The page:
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End of Sequence Token Explained


Let's talk about the End of Sequence (eos) token: specifically, how it's being leveraged in instruction fine-tuning. In learning to fine-tune large language models (LLMs), I've read over some great tutorials from Phil Schmid and others that walk through the process step by step.

Training seems to generally be explained using one of two different classes: either the Huggingface Trainer class is used directly, or the TRL SFTTrainer class is used. In almost all these tutorials, we see the line

tokenizer.pad_token = tokenizer.eos_token

But what is this doing?

I found that I'm probably not the first one to be confused about this, given at least one stack overflow article that I stumbled upon. https://stackoverflow.com/questions/76446228/setting-padding-token-as-eos-token-when-using-datacollatorforlanguagemodeling-fr

In this blog post, we'll dive into the differences between the EOS and pad tokens and explore their significance in the fine-tuning process, and by the end you should understand the impact of setting pad_token = eos_token!

What are the Pad and EOS tokens?

Pad Token

The pad token, often abbreviated as [PAD], is a special token used to standardize the length of input sequences during training. In fine-tuning, language models are trained on batches of data, and these batches typically consist of sequences of varying lengths. To efficiently process these sequences, they need to be of the same length. This is where the pad token comes into play.

When a sequence is shorter than the desired length, pad tokens are added to the end of the sequence until it reaches the desired length. These pad tokens carry no meaningful information and serve as placeholders to ensure consistent batch processing. The model learns to ignore these pad tokens and focus on the actual content of the sequences.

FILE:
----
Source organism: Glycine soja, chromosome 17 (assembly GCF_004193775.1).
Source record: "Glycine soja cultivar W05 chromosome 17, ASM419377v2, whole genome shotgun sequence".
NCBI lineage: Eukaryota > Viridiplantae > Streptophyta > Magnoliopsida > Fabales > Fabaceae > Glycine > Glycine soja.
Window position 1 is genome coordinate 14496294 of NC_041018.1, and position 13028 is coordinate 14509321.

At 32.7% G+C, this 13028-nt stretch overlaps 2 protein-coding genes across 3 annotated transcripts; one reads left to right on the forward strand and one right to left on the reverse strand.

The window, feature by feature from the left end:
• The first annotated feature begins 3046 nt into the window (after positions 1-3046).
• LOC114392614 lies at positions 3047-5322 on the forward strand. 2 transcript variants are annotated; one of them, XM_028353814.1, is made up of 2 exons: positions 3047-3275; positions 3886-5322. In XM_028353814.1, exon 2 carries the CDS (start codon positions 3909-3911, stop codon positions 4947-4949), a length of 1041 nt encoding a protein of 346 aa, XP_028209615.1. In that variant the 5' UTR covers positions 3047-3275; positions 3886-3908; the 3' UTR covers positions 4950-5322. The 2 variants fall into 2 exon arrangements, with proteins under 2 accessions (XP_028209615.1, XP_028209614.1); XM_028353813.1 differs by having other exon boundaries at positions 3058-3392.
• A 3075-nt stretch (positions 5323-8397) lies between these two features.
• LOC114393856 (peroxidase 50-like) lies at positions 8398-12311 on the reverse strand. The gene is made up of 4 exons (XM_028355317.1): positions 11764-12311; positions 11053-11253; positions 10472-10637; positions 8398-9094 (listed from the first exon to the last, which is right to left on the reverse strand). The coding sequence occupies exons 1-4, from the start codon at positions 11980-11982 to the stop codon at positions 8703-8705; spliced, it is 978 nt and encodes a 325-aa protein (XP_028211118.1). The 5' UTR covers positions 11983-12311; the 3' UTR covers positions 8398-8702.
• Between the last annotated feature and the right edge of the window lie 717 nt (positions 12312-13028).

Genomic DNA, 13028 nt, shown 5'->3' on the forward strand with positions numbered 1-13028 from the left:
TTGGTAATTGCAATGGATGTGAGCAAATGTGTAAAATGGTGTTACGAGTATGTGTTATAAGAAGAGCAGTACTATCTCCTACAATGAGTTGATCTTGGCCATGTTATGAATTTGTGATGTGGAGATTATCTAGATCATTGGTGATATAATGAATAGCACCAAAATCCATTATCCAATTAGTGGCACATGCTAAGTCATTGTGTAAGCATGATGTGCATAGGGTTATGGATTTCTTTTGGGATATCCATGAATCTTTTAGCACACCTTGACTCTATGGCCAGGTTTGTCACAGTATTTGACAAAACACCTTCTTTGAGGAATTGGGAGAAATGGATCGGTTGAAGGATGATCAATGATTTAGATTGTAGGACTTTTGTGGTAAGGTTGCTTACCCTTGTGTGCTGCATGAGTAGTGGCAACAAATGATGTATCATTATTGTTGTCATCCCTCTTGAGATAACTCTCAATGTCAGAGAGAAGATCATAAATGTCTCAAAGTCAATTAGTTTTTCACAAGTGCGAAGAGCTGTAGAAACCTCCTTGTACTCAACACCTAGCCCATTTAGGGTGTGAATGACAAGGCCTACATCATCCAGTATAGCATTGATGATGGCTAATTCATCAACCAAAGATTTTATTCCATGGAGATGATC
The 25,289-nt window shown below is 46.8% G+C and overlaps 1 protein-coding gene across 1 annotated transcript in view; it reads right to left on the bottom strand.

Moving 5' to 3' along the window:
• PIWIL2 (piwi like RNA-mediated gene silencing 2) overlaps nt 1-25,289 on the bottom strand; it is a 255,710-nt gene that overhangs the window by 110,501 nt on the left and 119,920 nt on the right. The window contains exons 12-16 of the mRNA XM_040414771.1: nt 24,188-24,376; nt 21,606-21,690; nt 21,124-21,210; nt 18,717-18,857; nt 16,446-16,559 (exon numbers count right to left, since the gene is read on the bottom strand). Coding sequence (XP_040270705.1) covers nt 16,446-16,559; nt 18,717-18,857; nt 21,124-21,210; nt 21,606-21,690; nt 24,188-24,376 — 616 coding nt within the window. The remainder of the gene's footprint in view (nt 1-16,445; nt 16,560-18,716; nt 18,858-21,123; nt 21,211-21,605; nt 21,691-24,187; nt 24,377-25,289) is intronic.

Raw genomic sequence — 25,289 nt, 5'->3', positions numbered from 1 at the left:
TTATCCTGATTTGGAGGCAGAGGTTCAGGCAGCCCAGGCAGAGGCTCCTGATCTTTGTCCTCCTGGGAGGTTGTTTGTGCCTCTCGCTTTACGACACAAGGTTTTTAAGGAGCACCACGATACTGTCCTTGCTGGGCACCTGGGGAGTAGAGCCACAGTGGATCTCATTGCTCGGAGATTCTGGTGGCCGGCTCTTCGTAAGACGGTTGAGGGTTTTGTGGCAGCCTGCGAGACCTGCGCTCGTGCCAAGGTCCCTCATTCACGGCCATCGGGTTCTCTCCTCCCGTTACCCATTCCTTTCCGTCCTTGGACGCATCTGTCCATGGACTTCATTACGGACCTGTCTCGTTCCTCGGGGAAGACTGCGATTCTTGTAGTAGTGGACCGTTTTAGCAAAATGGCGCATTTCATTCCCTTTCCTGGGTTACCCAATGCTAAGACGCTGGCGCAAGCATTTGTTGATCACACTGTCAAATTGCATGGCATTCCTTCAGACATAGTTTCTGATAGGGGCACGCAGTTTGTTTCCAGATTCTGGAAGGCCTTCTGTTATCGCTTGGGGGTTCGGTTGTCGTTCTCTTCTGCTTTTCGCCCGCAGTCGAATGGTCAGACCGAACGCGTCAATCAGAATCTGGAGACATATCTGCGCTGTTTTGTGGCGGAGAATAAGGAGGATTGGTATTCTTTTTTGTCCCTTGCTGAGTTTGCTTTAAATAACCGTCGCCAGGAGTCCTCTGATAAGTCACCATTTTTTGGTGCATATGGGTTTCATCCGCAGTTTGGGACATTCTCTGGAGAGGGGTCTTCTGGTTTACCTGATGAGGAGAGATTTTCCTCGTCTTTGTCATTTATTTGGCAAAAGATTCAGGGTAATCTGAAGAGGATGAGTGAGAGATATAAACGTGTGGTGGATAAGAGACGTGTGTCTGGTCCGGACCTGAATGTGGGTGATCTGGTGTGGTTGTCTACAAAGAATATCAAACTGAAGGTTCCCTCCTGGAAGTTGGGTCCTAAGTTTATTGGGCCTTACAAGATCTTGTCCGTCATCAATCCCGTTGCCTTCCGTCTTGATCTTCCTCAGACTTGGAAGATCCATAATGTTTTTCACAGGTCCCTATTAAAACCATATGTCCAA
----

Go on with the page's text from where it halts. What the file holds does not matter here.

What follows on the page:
End of Sequence Token:

The end of sequence token, denoted as [EOS] or another similar label, serves as a signal to the model that a sequence has reached its conclusion. It indicates the termination point of a sequence and helps the model understand the boundaries between different pieces of text. In natural language generation tasks, the end of sequence token guides the model to produce coherent and well-structured output. Producing the EOS token tells the generation algorithm to stop generating additional text. This is crucial for training a chatbot or text summarizer: if no EOS token is generated, the model will endlessly output text which will inevitably be repetitive, incorrect, and unwanted.

When fine-tuning a language model, the end of sequence token is particularly important. It allows the model to generate text while respecting syntactic and contextual constraints. For instance, when generating paragraphs or sentences, the model should stop producing text once it encounters the end of sequence token, preventing text from becoming fragmented or nonsensical.

How is the pad token handled in Trainer and SFTTrainer classes?